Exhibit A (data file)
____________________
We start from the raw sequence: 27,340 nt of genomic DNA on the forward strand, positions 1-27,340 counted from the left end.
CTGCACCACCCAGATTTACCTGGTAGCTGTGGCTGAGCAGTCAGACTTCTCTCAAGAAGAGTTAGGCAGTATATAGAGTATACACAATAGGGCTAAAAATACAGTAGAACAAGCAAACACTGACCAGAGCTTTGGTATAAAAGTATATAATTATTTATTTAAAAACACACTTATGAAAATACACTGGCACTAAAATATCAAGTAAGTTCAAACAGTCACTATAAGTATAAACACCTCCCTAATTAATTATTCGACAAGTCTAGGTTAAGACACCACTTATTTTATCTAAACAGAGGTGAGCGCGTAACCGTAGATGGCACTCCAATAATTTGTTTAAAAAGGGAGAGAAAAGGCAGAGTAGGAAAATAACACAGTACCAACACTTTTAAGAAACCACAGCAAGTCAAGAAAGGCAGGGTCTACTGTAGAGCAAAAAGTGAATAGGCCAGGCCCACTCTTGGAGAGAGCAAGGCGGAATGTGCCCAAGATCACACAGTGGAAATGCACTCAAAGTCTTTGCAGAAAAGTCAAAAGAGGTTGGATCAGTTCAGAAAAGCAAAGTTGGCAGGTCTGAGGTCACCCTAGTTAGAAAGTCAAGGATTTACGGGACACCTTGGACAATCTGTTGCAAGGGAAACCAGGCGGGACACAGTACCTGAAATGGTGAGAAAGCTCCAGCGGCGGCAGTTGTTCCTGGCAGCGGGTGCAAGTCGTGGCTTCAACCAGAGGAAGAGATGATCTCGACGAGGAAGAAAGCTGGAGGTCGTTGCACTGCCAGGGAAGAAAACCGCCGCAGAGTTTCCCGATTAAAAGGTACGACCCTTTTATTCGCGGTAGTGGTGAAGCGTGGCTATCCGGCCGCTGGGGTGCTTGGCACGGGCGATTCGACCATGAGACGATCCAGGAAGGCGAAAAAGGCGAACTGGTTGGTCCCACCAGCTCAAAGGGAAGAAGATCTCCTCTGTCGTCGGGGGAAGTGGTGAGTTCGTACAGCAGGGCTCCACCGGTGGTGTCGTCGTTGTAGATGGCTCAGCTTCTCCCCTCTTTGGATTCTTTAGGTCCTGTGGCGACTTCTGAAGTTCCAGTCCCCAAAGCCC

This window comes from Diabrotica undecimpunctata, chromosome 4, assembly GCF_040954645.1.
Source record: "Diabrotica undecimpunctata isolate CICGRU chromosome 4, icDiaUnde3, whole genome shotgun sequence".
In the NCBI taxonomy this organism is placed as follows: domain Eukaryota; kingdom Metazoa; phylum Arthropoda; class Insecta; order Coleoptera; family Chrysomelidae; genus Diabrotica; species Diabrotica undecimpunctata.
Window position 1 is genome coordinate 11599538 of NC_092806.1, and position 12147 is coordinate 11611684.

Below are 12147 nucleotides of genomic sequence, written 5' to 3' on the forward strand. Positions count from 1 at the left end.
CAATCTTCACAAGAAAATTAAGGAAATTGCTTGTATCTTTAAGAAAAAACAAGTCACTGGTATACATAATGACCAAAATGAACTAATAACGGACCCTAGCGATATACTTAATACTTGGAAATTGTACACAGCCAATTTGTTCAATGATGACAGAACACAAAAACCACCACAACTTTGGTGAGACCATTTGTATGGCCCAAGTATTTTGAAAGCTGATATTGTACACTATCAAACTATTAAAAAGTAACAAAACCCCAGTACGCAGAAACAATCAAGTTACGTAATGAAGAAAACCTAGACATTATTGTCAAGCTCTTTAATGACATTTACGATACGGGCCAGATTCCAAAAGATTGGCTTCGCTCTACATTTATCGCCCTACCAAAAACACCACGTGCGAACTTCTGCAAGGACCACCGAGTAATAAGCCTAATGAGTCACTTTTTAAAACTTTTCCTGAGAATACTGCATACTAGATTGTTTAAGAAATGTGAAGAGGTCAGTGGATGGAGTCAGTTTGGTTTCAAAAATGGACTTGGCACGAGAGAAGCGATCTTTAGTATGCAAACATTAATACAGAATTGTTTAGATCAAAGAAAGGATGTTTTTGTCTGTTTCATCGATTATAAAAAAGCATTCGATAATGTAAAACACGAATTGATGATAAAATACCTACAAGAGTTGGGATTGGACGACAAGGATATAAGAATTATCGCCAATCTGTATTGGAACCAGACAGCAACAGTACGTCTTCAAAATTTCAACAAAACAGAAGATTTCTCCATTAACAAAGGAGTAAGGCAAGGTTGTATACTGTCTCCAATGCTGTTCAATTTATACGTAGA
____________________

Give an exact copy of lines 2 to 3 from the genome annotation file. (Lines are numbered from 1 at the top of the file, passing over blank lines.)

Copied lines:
CTGCACCACCCAGATTTACCTGGTAGCTGTGGCTGAGCAGTCAGACTTCTCTCAAGAAGAGTTAGGCAGTATATAGAGTATACACAATAGGGCTAAAAATACAGTAGAACAAGCAAACACTGACCAGAGCTTTGGTATAAAAGTATATAATTATTTATTTAAAAACACACTTATGAAAATACACTGGCACTAAAATATCAAGTAAGTTCAAACAGTCACTATAAGTATAAACACCTCCCTAATTAATTATTCGACAAGTCTAGGTTAAGACACCACTTATTTTATCTAAACAGAGGTGAGCGCGTAACCGTAGATGGCACTCCAATAATTTGTTTAAAAAGGGAGAGAAAAGGCAGAGTAGGAAAATAACACAGTACCAACACTTTTAAGAAACCACAGCAAGTCAAGAAAGGCAGGGTCTACTGTAGAGCAAAAAGTGAATAGGCCAGGCCCACTCTTGGAGAGAGCAAGGCGGAATGTGCCCAAGATCACACAGTGGAAATGCACTCAAAGTCTTTGCAGAAAAGTCAAAAGAGGTTGGATCAGTTCAGAAAAGCAAAGTTGGCAGGTCTGAGGTCACCCTAGTTAGAAAGTCAAGGATTTACGGGACACCTTGGACAATCTGTTGCAAGGGAAACCAGGCGGGACACAGTACCTGAAATGGTGAGAAAGCTCCAGCGGCGGCAGTTGTTCCTGGCAGCGGGTGCAAGTCGTGGCTTCAACCAGAGGAAGAGATGATCTCGACGAGGAAGAAAGCTGGAGGTCGTTGCACTGCCAGGGAAGAAAACCGCCGCAGAGTTTCCCGATTAAAAGGTACGACCCTTTTATTCGCGGTAGTGGTGAAGCGTGGCTATCCGGCCGCTGGGGTGCTTGGCACGGGCGATTCGACCATGAGACGATCCAGGAAGGCGAAAAAGGCGAACTGGTTGGTCCCACCAGCTCAAAGGGAAGAAGATCTCCTCTGTCGTCGGGGGAAGTGGTGAGTTCGTACAGCAGGGCTCCACCGGTGGTGTCGTCGTTGTAGATGGCTCAGCTTCTCCCCTCTTTGGATTCTTTAGGTCCTGTGGCGACTTCTGAAGTTCCAGTCCCCAAAGCCC

This window comes from Diabrotica undecimpunctata, chromosome 4, assembly GCF_040954645.1.